Bench Memos

Law & the Courts

The D.C. Circuit Tells Us What “Rule of Law” Really Means to the Left

Michael Flynn arrives prior to a news conference (Carlos Barria/File Photo via Reuters)

A few months ago, I wrote about the unprecedented assault on the rule of law by liberal judges across the country. As Exhibit A, I highlighted the treatment of General Michael Flynn by U.S. District judge Emmet Sullivan. Today’s decision by the D.C. Circuit, allowing the now-farcical proceedings in the Flynn case to continue, shows how little fairness and due process matter to progressive judges in proceedings involving this administration.

To recap: After a review that exposed widespread prosecutorial abuse by the FBI, the Justice Department moved to dismiss the case against Flynn. These motions are virtually always granted as a matter of course, because, as the D.C. Circuit has recognized, only the executive branch has the authority and discretion to decide whether to prosecute a federal case.

But Judge Sullivan did not dismiss the case. Instead, he invited John Gleeson, a former judge, to make arguments against the government, and to opine about whether Flynn should also be charged with criminal contempt. The selection of Gleeson was revealing. Days earlier, he had penned an op-ed in the Washington Post accusing the administration of corruption in Flynn’s case.

Understandably alarmed, a three-judge panel of the D.C. Circuit vacated the decision to appoint Gleeson, ordered the dismissal of Flynn’s case, and warned that Judge Sullivan’s extraordinary actions raised grave separation of powers concerns, putting “two coequal branches of the Government on a collision course.”

But again, Judge Sullivan did not dismiss the case. Instead, he filed a petition asking the full D.C. Circuit court to reconsider the panel’s decision. This petition was remarkable because, under the clear rules of appellate procedure, only a “party” to a case may petition for rehearing by the full court. A judge, of course, is not a party in a case between the government and a defendant.

The D.C. Circuit decided not to let the pesky rules of appellate procedure stand in the way of the decision they intended to reach. The Court responded to Judge Sullivan’s unauthorized petition by granting his request to have the full court rehear the case.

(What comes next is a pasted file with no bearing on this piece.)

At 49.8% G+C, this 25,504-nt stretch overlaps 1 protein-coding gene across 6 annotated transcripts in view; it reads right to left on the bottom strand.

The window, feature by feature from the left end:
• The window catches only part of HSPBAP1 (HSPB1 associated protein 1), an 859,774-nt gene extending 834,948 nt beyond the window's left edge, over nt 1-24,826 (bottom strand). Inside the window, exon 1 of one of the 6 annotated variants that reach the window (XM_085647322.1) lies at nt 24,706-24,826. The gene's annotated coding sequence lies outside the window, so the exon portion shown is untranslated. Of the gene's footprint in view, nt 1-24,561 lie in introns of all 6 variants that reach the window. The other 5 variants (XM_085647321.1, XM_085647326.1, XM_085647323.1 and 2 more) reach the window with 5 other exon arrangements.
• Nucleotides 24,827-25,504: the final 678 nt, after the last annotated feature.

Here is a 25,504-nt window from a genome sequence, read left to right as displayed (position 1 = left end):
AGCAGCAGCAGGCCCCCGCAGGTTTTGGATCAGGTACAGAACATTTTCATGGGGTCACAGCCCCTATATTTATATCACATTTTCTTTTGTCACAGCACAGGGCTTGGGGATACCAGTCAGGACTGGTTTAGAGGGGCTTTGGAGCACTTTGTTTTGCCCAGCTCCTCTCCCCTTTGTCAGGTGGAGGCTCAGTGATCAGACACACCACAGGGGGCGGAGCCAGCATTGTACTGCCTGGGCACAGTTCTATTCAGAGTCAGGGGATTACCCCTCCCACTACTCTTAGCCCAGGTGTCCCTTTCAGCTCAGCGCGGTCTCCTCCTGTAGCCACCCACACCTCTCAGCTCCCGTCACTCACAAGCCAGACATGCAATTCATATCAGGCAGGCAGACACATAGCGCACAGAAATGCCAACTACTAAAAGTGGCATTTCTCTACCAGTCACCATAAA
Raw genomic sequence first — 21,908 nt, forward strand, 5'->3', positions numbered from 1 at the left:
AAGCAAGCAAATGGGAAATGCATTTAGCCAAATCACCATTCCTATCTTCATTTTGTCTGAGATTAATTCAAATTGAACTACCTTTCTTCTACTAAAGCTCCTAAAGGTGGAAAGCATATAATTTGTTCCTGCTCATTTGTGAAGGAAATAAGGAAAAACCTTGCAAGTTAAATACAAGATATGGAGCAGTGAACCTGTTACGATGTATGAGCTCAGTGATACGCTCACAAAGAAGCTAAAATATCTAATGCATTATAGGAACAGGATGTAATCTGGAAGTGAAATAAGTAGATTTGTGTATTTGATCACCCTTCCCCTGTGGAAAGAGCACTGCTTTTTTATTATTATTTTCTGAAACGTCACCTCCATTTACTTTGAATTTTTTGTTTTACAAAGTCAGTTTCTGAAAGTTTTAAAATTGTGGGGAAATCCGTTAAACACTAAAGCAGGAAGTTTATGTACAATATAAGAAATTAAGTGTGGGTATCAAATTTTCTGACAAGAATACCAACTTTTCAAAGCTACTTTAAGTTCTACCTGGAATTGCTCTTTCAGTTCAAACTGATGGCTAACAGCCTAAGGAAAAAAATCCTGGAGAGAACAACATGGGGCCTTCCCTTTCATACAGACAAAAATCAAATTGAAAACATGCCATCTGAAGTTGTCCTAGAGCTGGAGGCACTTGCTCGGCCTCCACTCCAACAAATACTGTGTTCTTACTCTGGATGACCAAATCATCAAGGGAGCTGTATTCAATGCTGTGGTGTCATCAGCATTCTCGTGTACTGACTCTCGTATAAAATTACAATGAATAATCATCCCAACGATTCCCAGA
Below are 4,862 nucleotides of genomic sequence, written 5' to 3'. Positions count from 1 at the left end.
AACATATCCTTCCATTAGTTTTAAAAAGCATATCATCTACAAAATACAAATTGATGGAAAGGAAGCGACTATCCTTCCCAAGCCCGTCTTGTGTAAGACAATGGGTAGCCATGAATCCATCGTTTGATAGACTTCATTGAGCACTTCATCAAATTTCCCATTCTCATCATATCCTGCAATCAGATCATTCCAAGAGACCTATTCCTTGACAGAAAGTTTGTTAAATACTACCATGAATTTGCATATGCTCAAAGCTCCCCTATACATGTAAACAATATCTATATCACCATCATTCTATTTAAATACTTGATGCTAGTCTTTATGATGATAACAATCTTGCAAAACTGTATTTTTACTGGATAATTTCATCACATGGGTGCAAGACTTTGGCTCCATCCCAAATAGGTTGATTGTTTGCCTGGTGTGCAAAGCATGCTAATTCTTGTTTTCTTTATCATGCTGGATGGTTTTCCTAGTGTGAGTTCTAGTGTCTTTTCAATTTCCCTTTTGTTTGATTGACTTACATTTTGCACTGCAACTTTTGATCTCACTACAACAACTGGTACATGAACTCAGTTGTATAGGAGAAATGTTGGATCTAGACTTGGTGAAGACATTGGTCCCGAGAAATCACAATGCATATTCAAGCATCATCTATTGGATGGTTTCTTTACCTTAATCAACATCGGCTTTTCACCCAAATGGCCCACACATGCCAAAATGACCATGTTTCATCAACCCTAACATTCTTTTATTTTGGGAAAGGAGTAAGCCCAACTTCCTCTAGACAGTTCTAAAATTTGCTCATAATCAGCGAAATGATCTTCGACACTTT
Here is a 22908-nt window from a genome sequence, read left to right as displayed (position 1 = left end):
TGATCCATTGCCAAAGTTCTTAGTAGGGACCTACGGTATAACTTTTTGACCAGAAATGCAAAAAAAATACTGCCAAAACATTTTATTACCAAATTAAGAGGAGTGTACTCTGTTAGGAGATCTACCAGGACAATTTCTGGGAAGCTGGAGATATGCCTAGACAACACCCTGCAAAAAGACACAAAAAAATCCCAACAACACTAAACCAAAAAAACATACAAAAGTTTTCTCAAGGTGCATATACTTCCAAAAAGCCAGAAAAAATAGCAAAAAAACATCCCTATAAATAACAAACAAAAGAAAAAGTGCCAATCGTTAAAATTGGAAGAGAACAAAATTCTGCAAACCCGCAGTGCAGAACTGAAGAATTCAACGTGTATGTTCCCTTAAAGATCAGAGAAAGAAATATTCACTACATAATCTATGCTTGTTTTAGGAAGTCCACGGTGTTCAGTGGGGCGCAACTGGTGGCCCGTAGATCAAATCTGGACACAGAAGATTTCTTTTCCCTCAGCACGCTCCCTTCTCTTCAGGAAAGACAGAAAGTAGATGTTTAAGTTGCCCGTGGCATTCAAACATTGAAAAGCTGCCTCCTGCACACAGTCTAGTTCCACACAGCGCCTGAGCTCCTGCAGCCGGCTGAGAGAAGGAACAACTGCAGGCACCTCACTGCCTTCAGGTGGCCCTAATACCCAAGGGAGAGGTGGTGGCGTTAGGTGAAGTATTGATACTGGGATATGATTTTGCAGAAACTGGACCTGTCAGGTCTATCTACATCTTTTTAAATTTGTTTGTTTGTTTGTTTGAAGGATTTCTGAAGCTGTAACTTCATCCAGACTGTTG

Which brings us to today’s decision. What is most troubling about the majority opinion isn’t its contorted legal analysis or flawed assumptions. It’s what it doesn’t tell you.

It doesn’t tell you that the moment Judge Sullivan filed his rehearing petition, federal law required that he recuse himself from the underlying criminal case. It doesn’t tell you that, because this recusal was required by law, the mandamus proceedings should not have been allowed to continue, as the only non-biased option left for the D.C. Circuit was to assign the case to a different judge. And it certainly doesn’t tell you that, in the history of our justice system, it is difficult to find a single example of a judge being allowed to continue presiding over a criminal case after he argued against the positions of the defendant, the government, and a panel of the circuit court in that very case.

A bedrock principle of law in this country is that justice must satisfy the appearance of justice. That is why Congress passed 28 U.S.C. § 455, which says that a federal judge “shall disqualify himself in any proceeding in which his impartiality might reasonably be questioned.” As the late Justice Scalia explained, “impartiality in the judicial context” is “the lack of bias for or against either party to the proceeding.”  Impartiality “guarantees a party that the judge who hears his case will apply the law to him in the same way he applies it to any other party.” As Andrew McCarthy has written about (here and here), Judge Sullivan’s actions throughout the Flynn case have, to put it mildly, created a reasonable question about his impartiality.

No, the D.C. Circuit’s majority opinion doesn’t tell you any of that, though Judge Henderson’s and Judge Rao’s thoughtful dissents do. Instead, today’s majority hides the ball, telling you that there is nothing unusual to see here. It tells you that if you find yourself sued in federal court, your political views might matter more than your guilt or innocence. It tells you that due process means one thing if you are woke enough, and something entirely different if you had the audacity to work for or support the Trump administration. And it tells you, in no uncertain terms, how little the rule of law means to the modern Left.

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